"Growing Gourmet and Medicinal Mushrooms" by Paul Stamets
"Psilocybin Mushrooms of the World" by Paul Stamets

"Growing Wild Mushrooms" by Bob Harris


Alex... not just a Mycologist, but a Mycophile and a Mycophagist too...


Salmoneye    Posted 09-06-2003 at 02:40:08       [Reply]  [No Email]
It's Shaggy Mane Season!...It's Shaggy Mane Season!...It's Shaggy Mane Season!...

WooHoo!

Mmmmmmm...

PS.....Extremely well written post and excellent advice!


Coprinus comatus    Posted 09-06-2003 at 09:23:22       [Reply]  [Send Email]
Morning delight, to camp where they grow within sight. Saute' in butter, scrambled with eggs...
UUUUUuuuuMMMMMMmmmmmm.

Just before deer season, time to go scouting!!!!

Did you check the photos I posted on the photo board?

Well, I can put shaggy mane as one of three fall 'shrooms Salmoneye hunts.

A lot of people do not understand the lure of 'shrooming. Thanks to scouts, and Morels, I got started young and correctly with books in hand.

Trying to start some Morels at the cabin, could have used more rain this year. Will see next spring, or the following spring....

Alex




Salmoneye    Posted 09-06-2003 at 11:33:08       [Reply]  [No Email]
I don't have to 'hunt' Shaggys...All I have to do is walk the Girl to the bus in the AM and bring em back to the house with me...

Never done them with eggs...I like to saute and then remove em from the pan...Fry up a piece of steak, and then thake that out and re-add the mushrooms to the pan...Then I make drippings+Shaggy gravy to go over the taters in the other pan...

Mmmm...Great...Now I am hungry...


ATW/WA    Posted 09-07-2003 at 00:45:10       [Reply]  [Send Email]
I was able to start two patches of shaggy's. One at my neighbor's and another at a friend's on the otherside of town. Both cases they had well established trees for shade and natural pine sawdust & chip bedding under shrubs.

Otherwise, I have to head up to the Cascades' or the Blue mtn's. Which I normally would do anyhow to scout for deer/elk season.

Guess I'll have to cook steak for breakfast, OK you talked me into it...

Alex


ol Henry    Posted 09-05-2003 at 11:15:11       [Reply]  [No Email]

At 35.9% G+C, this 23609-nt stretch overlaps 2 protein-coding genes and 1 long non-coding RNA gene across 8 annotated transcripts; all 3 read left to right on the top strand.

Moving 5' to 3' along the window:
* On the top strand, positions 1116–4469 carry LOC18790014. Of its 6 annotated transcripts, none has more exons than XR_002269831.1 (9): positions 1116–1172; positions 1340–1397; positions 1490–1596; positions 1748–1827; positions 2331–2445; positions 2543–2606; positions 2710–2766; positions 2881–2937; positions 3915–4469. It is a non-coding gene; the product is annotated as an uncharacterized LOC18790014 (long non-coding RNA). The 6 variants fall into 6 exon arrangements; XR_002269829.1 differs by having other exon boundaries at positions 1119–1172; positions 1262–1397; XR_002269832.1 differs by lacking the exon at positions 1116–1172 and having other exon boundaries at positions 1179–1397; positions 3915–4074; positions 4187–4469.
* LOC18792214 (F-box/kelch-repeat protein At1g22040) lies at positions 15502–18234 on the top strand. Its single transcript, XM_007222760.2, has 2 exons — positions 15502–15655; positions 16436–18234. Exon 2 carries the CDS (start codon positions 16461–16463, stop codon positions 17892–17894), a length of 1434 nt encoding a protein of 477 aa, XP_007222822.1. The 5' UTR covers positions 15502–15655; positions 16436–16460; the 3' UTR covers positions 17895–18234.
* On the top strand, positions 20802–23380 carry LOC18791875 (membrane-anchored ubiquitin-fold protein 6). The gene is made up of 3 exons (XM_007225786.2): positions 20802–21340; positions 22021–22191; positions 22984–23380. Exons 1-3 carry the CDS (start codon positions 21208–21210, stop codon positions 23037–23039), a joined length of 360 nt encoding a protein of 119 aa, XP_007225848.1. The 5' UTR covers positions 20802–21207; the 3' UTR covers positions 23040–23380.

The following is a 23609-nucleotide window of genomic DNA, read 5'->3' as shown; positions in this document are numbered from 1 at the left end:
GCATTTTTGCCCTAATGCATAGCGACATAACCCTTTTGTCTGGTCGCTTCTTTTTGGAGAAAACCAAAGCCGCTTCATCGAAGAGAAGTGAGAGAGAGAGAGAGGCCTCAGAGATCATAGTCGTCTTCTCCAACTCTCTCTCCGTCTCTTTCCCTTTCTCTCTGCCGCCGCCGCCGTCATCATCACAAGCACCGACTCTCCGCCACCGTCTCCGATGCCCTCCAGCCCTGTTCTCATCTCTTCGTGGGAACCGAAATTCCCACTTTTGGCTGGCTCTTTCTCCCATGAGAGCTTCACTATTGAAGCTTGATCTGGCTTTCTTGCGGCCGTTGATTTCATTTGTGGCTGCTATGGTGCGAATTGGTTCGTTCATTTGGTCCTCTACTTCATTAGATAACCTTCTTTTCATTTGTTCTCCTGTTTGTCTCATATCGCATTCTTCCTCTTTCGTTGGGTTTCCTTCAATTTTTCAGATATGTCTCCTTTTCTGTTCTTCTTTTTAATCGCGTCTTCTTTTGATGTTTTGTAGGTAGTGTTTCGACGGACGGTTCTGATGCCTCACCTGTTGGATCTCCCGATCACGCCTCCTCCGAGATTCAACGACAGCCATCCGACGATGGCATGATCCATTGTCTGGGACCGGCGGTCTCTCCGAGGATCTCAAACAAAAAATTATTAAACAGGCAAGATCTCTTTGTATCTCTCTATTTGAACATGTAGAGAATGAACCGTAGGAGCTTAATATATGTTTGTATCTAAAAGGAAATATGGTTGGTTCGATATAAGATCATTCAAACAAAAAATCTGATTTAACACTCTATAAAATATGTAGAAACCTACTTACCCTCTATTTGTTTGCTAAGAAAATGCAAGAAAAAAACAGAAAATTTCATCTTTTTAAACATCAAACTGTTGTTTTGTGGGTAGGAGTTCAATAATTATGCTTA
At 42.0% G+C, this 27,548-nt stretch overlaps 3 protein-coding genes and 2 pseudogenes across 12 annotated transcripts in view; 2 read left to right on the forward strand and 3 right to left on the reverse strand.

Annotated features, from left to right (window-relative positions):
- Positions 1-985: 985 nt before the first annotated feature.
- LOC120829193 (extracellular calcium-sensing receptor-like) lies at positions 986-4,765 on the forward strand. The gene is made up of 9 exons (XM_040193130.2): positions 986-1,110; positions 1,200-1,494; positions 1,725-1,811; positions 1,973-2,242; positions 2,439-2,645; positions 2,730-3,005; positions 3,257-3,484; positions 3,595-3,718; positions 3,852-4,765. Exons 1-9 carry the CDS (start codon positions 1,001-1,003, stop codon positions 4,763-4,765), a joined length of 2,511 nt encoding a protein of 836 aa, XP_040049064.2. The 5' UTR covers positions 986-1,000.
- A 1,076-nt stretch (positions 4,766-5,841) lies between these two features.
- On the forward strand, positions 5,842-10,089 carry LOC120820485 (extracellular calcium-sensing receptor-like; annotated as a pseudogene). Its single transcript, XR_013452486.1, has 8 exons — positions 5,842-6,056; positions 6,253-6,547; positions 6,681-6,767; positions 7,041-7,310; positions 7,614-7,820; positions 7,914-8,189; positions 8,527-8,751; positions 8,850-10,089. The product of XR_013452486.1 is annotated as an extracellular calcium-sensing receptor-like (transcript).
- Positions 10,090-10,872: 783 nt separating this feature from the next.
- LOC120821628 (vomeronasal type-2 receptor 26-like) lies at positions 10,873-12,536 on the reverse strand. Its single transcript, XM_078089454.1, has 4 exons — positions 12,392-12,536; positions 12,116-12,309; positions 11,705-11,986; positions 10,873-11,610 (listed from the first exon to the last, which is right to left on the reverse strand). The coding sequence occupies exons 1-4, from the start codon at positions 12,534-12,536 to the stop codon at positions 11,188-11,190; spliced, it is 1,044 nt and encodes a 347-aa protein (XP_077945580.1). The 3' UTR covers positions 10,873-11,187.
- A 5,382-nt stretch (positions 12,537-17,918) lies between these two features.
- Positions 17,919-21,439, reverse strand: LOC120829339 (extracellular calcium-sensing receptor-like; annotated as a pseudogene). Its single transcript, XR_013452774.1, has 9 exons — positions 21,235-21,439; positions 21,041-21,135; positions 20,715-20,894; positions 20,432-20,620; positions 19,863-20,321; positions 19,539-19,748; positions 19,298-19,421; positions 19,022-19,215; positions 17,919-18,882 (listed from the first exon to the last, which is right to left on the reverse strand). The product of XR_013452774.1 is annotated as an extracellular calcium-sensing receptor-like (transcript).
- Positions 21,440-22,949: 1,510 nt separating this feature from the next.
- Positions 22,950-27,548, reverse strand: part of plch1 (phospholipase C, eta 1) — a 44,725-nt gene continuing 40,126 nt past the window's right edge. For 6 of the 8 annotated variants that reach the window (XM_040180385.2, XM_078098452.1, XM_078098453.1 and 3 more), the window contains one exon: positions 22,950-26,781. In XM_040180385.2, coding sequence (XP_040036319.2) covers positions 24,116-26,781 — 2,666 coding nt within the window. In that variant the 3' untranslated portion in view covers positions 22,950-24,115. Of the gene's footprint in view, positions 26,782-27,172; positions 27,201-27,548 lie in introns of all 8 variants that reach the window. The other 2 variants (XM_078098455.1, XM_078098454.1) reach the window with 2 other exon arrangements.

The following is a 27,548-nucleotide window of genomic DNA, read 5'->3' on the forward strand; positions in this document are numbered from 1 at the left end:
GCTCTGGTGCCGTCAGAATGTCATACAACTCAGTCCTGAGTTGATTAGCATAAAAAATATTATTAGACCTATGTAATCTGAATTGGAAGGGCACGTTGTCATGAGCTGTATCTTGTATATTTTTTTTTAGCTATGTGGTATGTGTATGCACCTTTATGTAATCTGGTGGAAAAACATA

Any mushroom can be eaten, however some can only be eaten once.


Maggie/Tx    Posted 09-05-2003 at 09:52:35       [Reply]  [No Email]
NO! Not for people anyway. I've seen squirrels eat them but then I've seen squirrels eat lots of things I wouldn't. I think you've pretty much got to get a mushroom guide book and make double doggone sure of what you pick wild to eat, 'cause some of that stuff out there can kill ya.


I don't know about you...    Posted 09-05-2003 at 09:51:21       [Reply]  [No Email]
But I don't think any animals stools are fit for human consumption...


But seriously folks...    Posted 09-05-2003 at 09:54:27       [Reply]  [No Email]
Don't go willy-nilly eating any mushroom without knowing EXACTLY what it is...

The term 'toad-stool' can mean almost anything...

If you want a good book, pick up a copy of the Audobon Field Guide To Mushrooms...Lots of good pics and descriptions, and then I would still be VERY careful with an unknown mushroom...I know 3 that can not be mistaken (famous last words) that I pick and eat in the fall...

Salmoneye, The Mycologist


Les    Posted 09-05-2003 at 09:58:07       [Reply]  [No Email]
Is that anything like a groinicologist?
Watch our for them picnidia.


Picnidia?    Posted 09-05-2003 at 09:59:38       [Reply]  [No Email]
Thought that was what Screaminhollow had from being nit-picked to death by The Wife...

;-)

Salmoneye, Who Ducks Fast


Hmmmm    Posted 09-05-2003 at 11:32:24       [Reply]  [No Email]
Maybe I spelled it wrong. Only been 35 years since I took that course.
Les (who just don't know when to keep his mouth shut sometimes).


I think...    Posted 09-05-2003 at 12:03:18       [Reply]  [No Email]
The first 'I' should be a 'Y'...

But I am often wrong...

Salmoneye, Who Has A Wife That Loves To Point Out His Errors